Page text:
by Mike Sangiacomo
There are a lot of good comics out there, a few great, and some that just aren’t worth reading.
It’s easy to blow off some comics right off the bat because of the writer, the art, or style. But then there are comics that could and should be good: comics with a great premise or those written by authors we trust. For me, anything by Geoff Johns, Mark Waid, Tom Taylor, Peter David and a few others automatically goes in the buy pile. I will also buy anything by Alan Moore, despite the fact that he has horrible taste in artists. For me, artists like Kevin O’Neill make reading his comics a chore to get through, but Moore’s stories are worth it.
For me the worst offenders are titles that have an intriguing concept, but fail to deliver in the end. DC’s Electric Warriors is a prime example. It was supposed to bridge the future of Kamandi and the future of the Legion of Super-Heroes; instead it was an incredibly boring series of gladiatorial battles between heroes we never met before or care about.
Which brings us to Heroes In Crisis…but not yet. I agreed to hold off on my reaction to Tom King’s limited series until I read the final issue, which comes out May 29th. Yeah, maybe that magical final issue will make the rest of the series make sense. I’m not holding my breath.
Instead, I’ll talk about three books that live up to the hype, including one flying under the radar.
FREEDOM FIGHTERS, from DC, is smack in the middle of a 12-issue maxi-series. Robert Venditti and artist Eddy Barrows and the rest of the crew are doing an amazing job telling the story of an Earth where Nazis won the second World War and an ever-changing group of heroes fight for liberty.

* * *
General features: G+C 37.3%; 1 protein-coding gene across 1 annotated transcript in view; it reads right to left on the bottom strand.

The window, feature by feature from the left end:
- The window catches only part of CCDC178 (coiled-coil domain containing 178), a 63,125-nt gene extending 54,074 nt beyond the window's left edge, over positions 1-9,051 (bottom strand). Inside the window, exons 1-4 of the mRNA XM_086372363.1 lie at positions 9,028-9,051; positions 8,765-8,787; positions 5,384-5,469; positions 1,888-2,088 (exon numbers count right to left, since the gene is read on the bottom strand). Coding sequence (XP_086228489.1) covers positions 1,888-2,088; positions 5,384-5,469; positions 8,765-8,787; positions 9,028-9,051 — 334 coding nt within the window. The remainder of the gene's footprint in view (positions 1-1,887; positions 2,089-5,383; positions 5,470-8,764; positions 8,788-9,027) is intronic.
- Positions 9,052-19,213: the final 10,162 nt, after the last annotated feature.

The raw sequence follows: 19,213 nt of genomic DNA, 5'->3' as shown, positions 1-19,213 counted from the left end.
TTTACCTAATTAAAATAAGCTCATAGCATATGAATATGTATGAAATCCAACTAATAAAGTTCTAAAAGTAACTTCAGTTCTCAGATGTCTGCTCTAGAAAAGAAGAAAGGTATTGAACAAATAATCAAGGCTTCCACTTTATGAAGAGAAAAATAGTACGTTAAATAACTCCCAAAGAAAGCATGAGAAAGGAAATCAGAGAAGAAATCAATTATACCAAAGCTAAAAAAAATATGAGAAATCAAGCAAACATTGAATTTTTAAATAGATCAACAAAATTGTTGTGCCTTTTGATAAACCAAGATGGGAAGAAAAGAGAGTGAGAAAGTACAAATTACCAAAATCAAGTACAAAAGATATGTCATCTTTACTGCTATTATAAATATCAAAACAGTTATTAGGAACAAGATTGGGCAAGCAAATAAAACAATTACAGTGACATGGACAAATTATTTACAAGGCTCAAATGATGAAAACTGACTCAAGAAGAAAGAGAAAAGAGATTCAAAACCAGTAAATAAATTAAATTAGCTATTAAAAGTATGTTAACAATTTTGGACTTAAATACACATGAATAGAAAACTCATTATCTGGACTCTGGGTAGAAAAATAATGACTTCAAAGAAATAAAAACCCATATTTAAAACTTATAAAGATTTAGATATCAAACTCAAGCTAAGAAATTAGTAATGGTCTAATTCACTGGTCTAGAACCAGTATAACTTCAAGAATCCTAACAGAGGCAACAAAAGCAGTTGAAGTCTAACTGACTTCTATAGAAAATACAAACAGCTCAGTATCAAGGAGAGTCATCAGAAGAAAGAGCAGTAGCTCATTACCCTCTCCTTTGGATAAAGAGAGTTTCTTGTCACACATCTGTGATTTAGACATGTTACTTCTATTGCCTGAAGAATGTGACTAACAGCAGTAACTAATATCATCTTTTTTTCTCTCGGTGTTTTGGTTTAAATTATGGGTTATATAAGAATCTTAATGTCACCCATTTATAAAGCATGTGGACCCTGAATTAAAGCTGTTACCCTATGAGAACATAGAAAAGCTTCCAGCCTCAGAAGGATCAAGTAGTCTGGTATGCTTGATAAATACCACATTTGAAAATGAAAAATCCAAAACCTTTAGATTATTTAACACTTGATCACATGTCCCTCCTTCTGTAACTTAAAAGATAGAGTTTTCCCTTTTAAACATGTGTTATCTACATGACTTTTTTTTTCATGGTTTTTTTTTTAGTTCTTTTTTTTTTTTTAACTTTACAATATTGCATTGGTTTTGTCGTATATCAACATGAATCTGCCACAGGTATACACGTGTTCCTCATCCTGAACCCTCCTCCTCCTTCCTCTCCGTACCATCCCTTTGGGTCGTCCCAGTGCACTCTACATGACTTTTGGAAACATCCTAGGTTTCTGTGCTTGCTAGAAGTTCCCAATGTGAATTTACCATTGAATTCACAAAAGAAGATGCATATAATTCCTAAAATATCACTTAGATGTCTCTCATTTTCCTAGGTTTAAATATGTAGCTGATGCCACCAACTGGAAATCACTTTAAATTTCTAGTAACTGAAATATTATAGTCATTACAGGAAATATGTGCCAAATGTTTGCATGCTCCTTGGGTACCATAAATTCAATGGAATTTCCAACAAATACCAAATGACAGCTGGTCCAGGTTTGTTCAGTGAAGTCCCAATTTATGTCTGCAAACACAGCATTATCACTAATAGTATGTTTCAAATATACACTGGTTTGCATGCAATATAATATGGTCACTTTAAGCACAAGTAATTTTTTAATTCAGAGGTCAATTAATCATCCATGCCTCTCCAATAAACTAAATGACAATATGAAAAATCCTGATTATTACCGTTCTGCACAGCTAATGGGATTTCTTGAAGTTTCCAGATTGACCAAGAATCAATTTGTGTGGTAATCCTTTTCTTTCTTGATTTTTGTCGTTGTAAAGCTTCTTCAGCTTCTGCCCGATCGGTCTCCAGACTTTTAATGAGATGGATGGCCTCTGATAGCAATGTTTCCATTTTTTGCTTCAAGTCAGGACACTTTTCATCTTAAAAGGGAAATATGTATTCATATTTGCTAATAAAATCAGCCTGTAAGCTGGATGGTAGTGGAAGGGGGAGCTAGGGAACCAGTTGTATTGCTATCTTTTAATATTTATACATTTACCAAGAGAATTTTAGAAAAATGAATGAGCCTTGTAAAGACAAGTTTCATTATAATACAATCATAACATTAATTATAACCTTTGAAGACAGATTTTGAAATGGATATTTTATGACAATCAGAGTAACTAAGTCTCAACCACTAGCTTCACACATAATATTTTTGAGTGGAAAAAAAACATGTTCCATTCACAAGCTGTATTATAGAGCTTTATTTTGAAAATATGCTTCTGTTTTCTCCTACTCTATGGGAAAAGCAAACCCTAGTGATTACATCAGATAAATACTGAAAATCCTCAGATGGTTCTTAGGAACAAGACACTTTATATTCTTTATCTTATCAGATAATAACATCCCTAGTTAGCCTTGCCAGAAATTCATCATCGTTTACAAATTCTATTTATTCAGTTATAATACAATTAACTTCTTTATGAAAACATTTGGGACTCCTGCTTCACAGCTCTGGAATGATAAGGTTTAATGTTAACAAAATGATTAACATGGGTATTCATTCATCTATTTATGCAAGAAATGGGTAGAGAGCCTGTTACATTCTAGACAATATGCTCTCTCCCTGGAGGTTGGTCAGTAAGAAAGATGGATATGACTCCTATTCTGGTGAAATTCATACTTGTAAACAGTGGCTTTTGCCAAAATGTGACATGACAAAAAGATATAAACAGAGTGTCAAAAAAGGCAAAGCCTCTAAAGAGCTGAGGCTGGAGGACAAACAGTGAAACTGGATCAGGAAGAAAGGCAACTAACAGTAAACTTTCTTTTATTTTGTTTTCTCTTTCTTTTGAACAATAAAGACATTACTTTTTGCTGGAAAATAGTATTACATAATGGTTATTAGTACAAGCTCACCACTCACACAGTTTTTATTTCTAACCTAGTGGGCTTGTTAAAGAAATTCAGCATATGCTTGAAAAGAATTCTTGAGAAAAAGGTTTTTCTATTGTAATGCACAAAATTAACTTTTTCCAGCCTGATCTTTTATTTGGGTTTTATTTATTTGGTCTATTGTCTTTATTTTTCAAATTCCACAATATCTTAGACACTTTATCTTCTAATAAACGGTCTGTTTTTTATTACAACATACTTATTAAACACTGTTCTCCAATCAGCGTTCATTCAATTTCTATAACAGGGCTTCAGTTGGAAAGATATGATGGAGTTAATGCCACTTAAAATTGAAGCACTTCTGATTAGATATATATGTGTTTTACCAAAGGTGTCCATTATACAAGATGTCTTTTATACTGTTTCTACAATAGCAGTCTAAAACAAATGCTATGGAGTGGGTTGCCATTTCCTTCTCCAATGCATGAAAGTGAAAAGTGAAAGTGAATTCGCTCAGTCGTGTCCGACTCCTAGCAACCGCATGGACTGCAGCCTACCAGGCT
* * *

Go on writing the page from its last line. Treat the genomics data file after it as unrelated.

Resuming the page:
The best part of the series is the realism of characters dying and being replaced. We’re up to the third Human Bomb, the grandson of the original. Venditti shows an affinity for writing these characters, perhaps because he is not committed to keeping everyone alive.
This is a maxi-series that should be upgraded to a monthly.
TONY STARK, IRON MAN, by Dan Slott and Jim Zub and artist Valerio Schiti, is a fine piece of superheroing. The reason I like the book so much is not so much for Tony Stark, but for his brother, Arno.
Arno has a weird backstory which I’m not going into here, but suffice it to say he has been on ice for decades and is finally getting the most out of his life. He may be smarter than Tony, but lacks Tony’s compassion. He is cold and calculating, but often does the right thing for his own reason.
It’s good to have a major character that is not blindly heroic. Like Magneto and Namor, Arno has his own agenda which makes him, and the book, fascinating.
THE FLASH, meanwhile, just began a Year One-style storyline. Gotta say I have not been a fan of the Flash series for a while, but this new telling of Flash’s first year feels important. Dually credited as both writers and artists, Joshua Williamson and Howard Porter have stepped up their game and—gasp!—made the Flash exciting. For the first time, one of Flash’s earliest foes, The Turtle, is fascinating.
I suggest buying the Year One issues (the second one just came out) because I have a feeling it will be a lynchpin in DC’s ever-changing universe.
Michael Sangiacomo, who does believe a man can fly, can be reached at firstname.lastname@example.org.